What is a digital twin?
Perhaps IBM has the best and simplest definition of a digital twin: it’s a dynamic, up-to-date representation of a physical object or system.
Digital twin technology is becoming pervasive as engineers discover more ways to use them. They fall into one of two categories: those meant to interface with machines, and those meant to interface with people.
Use cases for people are everywhere. Everything from choosing an airline or concert seat, to designing custom products use digital twins. The number of applications is only growing, and if you’re a developer, sooner or later you’ll probably have to build an application that calls for a digital twin.
When do you need a digital twin?
Whether you need a digital twin really comes down to one thing: user value. Does creating one create enough value for the end user to justify creating it? In this case, an end user can be a consumer purchasing a ticket or a manufacturer building a component or system.
Of course, determining end-user value is not always straightforward, because digital twins have the capacity to change culture or user experience. So if you value digital twin development based only on its financial return on investment (ROI), you may miss the bigger picture. Digital twins have the potential to fundamentally change the way people interact with technology, and you need to take this into account when making the decision.
Hints that a digital twin might be needed:
- Solving the problem with traditional checklists or spreadsheets no longer works.
- The only way to get an idea across is with a visualization of the real thing.
- You’re working on a complex or novel idea that you want to present to a new set of customers, and there’s no history of doing the thing you want to help them to do.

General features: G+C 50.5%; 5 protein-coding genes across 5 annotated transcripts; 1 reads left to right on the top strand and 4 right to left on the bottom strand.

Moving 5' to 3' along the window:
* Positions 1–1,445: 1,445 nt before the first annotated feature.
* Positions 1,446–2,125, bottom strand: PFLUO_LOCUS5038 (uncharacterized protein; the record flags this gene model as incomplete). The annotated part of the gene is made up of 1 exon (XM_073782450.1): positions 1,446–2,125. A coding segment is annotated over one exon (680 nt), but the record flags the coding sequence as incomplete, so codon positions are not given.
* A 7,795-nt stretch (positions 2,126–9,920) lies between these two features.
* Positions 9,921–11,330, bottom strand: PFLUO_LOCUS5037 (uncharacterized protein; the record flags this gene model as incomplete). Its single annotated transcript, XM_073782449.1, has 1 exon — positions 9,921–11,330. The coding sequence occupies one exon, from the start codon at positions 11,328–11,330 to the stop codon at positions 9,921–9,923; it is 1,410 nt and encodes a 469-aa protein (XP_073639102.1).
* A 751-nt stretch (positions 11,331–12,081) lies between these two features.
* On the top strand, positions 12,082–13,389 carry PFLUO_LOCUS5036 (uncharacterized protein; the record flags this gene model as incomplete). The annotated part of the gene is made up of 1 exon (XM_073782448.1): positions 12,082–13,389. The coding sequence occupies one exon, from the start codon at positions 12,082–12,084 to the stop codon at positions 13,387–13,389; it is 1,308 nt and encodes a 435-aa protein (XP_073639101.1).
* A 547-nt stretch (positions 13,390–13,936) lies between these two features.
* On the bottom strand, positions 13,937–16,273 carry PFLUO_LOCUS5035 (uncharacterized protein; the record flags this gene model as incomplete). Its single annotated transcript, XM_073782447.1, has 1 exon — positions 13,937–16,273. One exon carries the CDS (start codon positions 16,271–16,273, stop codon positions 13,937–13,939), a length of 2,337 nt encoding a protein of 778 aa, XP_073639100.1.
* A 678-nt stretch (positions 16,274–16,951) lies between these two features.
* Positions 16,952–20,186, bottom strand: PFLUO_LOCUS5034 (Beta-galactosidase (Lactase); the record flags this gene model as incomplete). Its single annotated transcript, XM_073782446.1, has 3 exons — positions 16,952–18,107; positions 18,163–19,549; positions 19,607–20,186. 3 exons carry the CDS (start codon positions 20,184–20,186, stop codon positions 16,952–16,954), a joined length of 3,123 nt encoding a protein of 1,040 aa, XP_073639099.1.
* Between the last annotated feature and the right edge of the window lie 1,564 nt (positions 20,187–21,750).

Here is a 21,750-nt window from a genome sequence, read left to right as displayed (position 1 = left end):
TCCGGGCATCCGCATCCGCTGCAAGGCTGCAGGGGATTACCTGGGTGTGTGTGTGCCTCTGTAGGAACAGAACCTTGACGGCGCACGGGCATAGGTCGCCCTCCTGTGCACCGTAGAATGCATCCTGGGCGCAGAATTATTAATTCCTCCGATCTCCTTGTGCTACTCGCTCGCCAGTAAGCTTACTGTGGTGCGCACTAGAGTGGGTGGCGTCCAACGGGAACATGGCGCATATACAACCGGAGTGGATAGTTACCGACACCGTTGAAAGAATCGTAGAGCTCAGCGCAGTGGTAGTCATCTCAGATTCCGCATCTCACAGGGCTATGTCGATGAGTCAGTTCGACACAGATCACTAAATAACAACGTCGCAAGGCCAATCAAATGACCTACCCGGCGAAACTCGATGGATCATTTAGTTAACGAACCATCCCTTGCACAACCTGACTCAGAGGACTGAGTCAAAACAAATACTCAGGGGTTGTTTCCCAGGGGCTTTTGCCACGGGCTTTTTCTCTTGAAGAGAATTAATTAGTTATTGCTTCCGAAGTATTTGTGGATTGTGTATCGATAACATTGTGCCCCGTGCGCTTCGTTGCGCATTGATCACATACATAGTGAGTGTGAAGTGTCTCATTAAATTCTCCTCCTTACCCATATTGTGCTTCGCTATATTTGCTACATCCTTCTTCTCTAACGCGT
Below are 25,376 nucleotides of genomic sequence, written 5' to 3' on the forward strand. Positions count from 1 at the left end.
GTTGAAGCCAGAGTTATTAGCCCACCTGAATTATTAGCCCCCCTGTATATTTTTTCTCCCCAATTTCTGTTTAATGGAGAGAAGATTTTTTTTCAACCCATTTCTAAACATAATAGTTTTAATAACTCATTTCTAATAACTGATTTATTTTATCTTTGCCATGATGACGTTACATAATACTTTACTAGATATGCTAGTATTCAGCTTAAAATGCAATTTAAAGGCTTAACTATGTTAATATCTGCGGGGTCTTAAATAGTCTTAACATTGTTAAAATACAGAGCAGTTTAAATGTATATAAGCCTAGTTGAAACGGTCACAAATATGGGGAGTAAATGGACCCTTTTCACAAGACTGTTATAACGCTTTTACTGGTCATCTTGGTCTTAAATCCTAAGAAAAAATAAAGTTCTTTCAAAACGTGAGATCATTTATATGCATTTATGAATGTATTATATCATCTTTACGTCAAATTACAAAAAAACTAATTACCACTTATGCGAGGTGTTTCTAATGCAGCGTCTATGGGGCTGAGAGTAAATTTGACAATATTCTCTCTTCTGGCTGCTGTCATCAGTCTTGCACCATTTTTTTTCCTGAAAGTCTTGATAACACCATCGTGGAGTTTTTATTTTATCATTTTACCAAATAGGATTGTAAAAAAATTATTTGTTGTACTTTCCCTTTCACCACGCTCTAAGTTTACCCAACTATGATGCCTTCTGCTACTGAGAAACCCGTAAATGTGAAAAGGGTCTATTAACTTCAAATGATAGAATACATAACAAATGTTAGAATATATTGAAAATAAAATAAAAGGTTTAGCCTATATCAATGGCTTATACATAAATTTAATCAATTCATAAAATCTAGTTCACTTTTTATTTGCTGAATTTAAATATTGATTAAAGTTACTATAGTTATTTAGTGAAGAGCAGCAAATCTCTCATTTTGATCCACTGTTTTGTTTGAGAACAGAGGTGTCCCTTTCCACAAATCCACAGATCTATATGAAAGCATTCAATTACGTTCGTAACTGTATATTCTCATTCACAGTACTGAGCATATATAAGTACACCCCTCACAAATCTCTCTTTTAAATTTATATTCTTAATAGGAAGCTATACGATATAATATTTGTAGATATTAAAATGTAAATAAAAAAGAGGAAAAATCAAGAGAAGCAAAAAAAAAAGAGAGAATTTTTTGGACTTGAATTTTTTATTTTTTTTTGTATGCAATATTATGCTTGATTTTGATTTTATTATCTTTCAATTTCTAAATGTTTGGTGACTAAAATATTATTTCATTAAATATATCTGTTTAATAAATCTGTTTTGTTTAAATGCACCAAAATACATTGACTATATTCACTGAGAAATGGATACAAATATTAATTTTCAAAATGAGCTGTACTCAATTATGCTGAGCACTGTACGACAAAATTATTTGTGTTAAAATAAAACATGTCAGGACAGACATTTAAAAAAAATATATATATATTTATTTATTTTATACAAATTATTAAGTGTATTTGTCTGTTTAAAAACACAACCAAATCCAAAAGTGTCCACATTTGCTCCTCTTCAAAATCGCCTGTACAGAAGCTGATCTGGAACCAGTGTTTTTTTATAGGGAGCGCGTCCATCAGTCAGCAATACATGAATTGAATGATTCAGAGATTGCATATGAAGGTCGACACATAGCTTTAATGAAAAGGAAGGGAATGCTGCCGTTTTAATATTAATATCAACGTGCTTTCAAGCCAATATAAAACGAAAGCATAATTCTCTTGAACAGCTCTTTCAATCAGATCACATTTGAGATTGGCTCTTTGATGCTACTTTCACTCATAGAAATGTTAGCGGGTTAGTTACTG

What are some challenges of building a digital twin?
One of the biggest challenges to building a digital twin is that there’s rarely a third-party plug-in or library to use as a starting point. If you’re building a digital twin, it’s most likely going to be a bespoke design.
Another common challenge is finding the middle ground between the various stakeholders. On the one hand, the party you’re developing the digital twin for will tell you how they want to visualize it. On the other hand, end users may want to visualize it in a different way. It will be your job as a developer to make them all happy.
As a developer, you may need to tap into more skills than just coding. Digital twins frequently require multiple graphical and interactive layers. You will have to become comfortable with all of these design inputs. You are, in essence, building a product within a product.
When juggling all these challenges, if you get stuck and are not sure what to do, let user experience (UX) be your ultimate guide. Whatever results in the best UX is what you should shoot for.
What’s a big “gotcha” in building a digital twin?
There is a big “gotcha” you need to be aware of when embarking on building a digital twin: you must be sensitive to how close you’re trying to get the digital twin to look like the real thing. Otherwise, you can obsessively spend hundreds of hours getting infinitesimally more accurate for only incremental benefit. At some point you’ll have to draw the line and say, “This representation is good enough.” Once again, it’s a balancing act between technical hurdles, business needs, and end-user value.
Some final advice
Here are two last pieces of advice for you, before you embark on your journey to develop a digital twin.
- Start with a simple solution so you can iterate fast, rather than trying to get everything just right the first time.
- Don’t be afraid to explore a bespoke solution. It can be intimidating, but don’t let that deter you.